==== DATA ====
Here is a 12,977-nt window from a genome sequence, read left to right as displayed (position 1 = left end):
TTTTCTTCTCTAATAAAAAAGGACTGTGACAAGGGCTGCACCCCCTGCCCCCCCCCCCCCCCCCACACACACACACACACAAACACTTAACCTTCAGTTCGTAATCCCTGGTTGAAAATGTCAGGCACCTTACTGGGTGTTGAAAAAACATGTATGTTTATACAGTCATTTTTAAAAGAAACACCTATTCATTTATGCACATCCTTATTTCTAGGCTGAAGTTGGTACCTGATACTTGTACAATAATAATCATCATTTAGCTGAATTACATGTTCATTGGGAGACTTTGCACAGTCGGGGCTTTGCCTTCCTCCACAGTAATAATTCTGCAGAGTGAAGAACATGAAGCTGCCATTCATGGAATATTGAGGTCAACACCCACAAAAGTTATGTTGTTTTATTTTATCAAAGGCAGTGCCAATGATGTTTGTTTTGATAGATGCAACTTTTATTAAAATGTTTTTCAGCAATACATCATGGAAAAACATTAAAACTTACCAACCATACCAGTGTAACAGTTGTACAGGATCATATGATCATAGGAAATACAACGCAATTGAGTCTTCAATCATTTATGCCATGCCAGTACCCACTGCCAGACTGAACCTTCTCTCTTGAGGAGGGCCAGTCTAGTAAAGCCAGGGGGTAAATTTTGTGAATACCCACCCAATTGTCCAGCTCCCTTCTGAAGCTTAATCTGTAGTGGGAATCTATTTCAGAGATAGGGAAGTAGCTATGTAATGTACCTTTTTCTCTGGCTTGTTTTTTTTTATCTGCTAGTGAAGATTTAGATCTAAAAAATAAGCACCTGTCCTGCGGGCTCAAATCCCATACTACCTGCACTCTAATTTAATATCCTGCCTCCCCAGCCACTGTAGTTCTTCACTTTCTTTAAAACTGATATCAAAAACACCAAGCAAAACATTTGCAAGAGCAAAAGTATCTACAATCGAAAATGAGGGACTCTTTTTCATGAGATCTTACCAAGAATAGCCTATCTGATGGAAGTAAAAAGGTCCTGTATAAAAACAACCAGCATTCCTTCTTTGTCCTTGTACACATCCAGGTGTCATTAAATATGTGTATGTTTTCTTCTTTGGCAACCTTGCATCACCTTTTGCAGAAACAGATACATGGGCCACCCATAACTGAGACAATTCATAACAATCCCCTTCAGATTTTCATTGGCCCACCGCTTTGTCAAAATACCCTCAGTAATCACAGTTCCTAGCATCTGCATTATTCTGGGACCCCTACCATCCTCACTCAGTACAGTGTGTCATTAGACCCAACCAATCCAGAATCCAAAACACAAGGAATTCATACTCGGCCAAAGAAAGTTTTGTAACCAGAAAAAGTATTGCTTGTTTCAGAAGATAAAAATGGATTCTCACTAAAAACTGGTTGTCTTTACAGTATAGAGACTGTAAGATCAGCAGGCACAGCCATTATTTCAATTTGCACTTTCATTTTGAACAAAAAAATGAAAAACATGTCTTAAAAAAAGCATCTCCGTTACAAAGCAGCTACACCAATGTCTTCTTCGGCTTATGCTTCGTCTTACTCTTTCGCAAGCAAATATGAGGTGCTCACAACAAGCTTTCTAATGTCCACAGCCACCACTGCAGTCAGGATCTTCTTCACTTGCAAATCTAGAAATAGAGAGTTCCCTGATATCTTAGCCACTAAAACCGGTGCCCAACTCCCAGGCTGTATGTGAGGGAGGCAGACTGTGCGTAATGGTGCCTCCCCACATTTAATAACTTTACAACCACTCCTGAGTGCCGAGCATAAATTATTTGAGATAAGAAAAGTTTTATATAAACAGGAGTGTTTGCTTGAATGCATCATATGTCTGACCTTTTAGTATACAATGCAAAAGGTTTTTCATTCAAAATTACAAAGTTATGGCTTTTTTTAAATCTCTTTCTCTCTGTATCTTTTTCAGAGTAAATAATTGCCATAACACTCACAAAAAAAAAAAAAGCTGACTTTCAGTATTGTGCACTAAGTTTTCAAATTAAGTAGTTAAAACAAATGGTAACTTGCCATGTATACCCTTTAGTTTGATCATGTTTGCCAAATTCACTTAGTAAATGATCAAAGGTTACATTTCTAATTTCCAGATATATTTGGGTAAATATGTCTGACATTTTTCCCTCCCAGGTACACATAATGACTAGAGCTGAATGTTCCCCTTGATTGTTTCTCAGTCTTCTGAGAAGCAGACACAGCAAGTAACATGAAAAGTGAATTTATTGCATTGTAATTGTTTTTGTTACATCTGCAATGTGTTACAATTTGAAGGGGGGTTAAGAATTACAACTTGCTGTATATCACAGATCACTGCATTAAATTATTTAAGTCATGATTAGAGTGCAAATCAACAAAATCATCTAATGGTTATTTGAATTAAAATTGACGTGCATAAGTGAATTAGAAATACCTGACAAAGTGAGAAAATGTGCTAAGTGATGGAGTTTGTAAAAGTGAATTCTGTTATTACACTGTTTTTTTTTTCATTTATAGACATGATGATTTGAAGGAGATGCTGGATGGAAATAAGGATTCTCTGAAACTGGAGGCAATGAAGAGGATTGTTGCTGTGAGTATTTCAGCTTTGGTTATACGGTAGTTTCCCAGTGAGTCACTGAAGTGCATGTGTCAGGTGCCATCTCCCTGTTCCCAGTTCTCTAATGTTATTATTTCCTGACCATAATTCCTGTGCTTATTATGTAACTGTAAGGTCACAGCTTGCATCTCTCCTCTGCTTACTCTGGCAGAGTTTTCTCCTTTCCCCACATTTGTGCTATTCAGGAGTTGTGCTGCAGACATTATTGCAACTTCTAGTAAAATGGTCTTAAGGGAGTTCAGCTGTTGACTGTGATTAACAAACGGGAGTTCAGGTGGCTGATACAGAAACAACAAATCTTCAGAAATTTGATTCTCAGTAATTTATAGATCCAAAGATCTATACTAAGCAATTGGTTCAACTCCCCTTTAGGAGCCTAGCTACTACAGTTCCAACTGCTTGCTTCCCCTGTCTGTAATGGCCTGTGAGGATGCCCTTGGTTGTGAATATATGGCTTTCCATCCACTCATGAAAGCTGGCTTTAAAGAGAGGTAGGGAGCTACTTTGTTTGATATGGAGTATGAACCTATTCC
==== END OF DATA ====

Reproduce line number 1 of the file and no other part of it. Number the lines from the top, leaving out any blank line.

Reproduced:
Here is a 12,977-nt window from a genome sequence, read left to right as displayed (position 1 = left end):